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Version: 4.x

Simple constraints

The platform currently supports four types of simple constraints: consequence, exception, equality, and definiteness. For all simple constraints, an automatic resolution mechanism is supported. When this is enabled, instead of throwing an error the platform itself restores system integrity.

Number of properties22...N21
DescriptionIf the value of one property (the premise) is non-NULL, the value of the second property (the consequence) must also be non-NULLOnly one of the values of the specified properties must be non-NULLIf the value of one property is non-NULL and the value of the second property is non-NULL, they must be equalIf all property parameters match specified classes, a non-NULL value must be specified for them
Statement=>Not yet implementedNot yet implementedNONULL option when defining properties
Auto-resolutionTwo modes are supported:

LEFT - if the premise changes to non-NULL, change* the consequence to non-NULL

RIGHT - if the consequence changes to NULL, change the premise to NULL
If one of the properties changes to non-NULL, change the rest to NULLIf one of the properties changes to a non-NULL value, change the second to the same valueAGGR - if a property value changes to NULL, delete objects corresponding to the parameters.

DEFAULT value - if objects whose classes match the parameters classes are added/reclassified, change the property value for these objects to the default value.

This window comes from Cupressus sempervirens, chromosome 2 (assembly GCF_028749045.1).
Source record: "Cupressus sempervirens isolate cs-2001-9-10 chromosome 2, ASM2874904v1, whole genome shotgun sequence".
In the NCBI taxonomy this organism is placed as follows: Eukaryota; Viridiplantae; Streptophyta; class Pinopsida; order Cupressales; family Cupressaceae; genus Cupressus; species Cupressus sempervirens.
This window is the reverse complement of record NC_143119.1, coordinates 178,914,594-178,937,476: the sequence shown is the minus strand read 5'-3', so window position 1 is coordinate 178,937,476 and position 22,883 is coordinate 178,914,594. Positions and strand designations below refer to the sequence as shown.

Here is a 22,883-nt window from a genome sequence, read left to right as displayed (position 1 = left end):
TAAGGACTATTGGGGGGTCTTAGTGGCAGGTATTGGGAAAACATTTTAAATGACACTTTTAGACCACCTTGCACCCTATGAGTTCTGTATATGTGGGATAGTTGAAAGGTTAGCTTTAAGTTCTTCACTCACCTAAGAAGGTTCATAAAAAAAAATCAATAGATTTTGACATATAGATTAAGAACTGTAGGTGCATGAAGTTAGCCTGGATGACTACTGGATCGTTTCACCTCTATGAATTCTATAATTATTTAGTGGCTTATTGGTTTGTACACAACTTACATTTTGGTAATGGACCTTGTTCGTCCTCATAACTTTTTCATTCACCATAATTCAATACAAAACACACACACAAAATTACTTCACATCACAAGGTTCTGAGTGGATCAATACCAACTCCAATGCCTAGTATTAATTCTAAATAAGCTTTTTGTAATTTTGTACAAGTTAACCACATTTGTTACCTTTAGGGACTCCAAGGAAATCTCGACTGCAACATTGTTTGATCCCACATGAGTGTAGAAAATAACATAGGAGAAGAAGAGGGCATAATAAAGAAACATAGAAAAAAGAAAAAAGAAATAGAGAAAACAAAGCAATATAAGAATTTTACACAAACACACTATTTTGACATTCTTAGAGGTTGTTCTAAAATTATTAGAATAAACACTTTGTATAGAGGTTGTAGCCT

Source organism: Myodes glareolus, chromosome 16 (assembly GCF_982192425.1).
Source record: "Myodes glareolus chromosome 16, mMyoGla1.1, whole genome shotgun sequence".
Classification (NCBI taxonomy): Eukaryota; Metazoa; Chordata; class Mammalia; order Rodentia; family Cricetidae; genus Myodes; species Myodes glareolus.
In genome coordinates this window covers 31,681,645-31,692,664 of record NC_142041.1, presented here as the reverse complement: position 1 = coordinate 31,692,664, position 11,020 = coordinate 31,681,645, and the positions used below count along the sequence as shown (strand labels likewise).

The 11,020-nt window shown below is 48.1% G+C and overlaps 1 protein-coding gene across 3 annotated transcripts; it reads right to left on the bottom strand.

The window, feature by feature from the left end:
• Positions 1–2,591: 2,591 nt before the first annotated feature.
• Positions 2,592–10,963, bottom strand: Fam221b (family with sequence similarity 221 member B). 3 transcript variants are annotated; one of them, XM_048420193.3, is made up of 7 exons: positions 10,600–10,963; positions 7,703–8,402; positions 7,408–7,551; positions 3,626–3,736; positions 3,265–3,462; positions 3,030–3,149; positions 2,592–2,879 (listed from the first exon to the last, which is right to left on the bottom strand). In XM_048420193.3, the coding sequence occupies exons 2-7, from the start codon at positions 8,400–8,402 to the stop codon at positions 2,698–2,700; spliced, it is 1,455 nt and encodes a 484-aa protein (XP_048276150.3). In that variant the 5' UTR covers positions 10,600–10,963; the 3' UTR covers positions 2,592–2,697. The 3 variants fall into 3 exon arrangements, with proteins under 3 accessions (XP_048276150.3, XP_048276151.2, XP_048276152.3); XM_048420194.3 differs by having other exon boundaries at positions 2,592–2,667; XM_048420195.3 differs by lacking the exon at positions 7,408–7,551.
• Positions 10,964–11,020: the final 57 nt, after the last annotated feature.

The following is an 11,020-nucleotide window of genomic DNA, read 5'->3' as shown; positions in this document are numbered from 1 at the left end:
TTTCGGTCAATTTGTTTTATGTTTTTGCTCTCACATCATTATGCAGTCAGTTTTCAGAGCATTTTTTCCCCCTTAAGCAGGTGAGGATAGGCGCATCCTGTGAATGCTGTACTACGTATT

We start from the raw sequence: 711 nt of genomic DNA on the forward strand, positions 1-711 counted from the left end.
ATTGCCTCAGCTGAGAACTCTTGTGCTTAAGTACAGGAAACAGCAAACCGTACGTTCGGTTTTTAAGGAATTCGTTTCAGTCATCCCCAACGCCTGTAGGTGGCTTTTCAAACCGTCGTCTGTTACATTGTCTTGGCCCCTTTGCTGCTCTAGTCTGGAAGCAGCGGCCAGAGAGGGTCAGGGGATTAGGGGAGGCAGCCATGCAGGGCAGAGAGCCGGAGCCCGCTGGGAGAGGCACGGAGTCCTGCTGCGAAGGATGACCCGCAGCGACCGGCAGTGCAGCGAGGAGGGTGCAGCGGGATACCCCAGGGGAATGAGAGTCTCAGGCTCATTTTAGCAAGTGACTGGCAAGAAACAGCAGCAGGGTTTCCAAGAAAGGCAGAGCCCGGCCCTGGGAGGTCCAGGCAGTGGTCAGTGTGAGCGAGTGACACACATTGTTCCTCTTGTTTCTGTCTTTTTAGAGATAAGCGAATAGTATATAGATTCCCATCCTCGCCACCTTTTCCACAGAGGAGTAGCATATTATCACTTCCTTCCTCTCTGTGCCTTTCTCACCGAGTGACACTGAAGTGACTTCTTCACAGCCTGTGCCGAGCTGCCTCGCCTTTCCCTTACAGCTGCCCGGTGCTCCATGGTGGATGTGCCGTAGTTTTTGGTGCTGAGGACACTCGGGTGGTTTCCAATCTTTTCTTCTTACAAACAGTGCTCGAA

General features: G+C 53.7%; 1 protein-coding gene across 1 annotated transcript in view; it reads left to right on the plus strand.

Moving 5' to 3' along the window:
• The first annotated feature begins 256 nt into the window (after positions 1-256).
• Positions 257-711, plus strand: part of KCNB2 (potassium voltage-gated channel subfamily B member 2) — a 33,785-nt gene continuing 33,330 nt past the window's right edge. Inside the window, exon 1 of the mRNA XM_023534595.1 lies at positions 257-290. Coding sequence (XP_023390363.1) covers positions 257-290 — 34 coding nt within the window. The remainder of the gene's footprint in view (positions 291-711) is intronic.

* A change to NULL/non-NULL is the following:

  • For data properties - input NULL or the default value for this property value class.
  • For membership to a class - deleting an object / adding an object of a class for which belonging to the class is checked.
  • For an aggregation constraint - (only if changing to non-NULL) create an object of the base class (System.Object), change to non-NULL conditions of the aggregation constraint, write the values of the corresponding parameters to all grouping values.

Just as for a basic constraint, for each simple constraint, a base event must be defined, which determines when the specified constraint will be checked.

Note that the definiteness constraint is a special case of the consequence, in which the consequence is a property that must be defined, and the premise is its signature (a property obtained from it using the corresponding operator).

There is also an implicit fifth kind of simple constraint, uniqueness, but it is combined with an aggregation operator (which returns this most unique value), and therefore it is not considered here. Together with consequences, this type of constraint allows to implement the aggregation mechanism.


is(Sku s) = s IS Sku;
// the product must have a barcode and name specified
is(Sku s) => barcode(s);
is(Sku s) => name(s);

CLASS Invoice;
CLASS InvoiceLine;
invoice = DATA Invoice (InvoiceLine);
is(InvoiceLine l) = l IS InvoiceLine;
// for a document line, a document must be specified, and when deleting a document, the lines of this document should be deleted
is(InvoiceLine l) => invoice(l) RESOLVE RIGHT;
// is equivalent to declaring document = DATA Invoice (InvoiceLine) NONULL DELETE;

// aggregation for f(a, b) create an object of class x, whose property a(x) equals a, and property b(x) equals b

a = DATA A(X);
b = DATA B(X);
is (X x) = x IS X;

f(a,b) => [ GROUP AGGR X x WHERE x IS X BY a(x), b(x)](a,b) RESOLVE LEFT;
is(X x) => f(a(x), b(x)) RESOLVE RIGHT;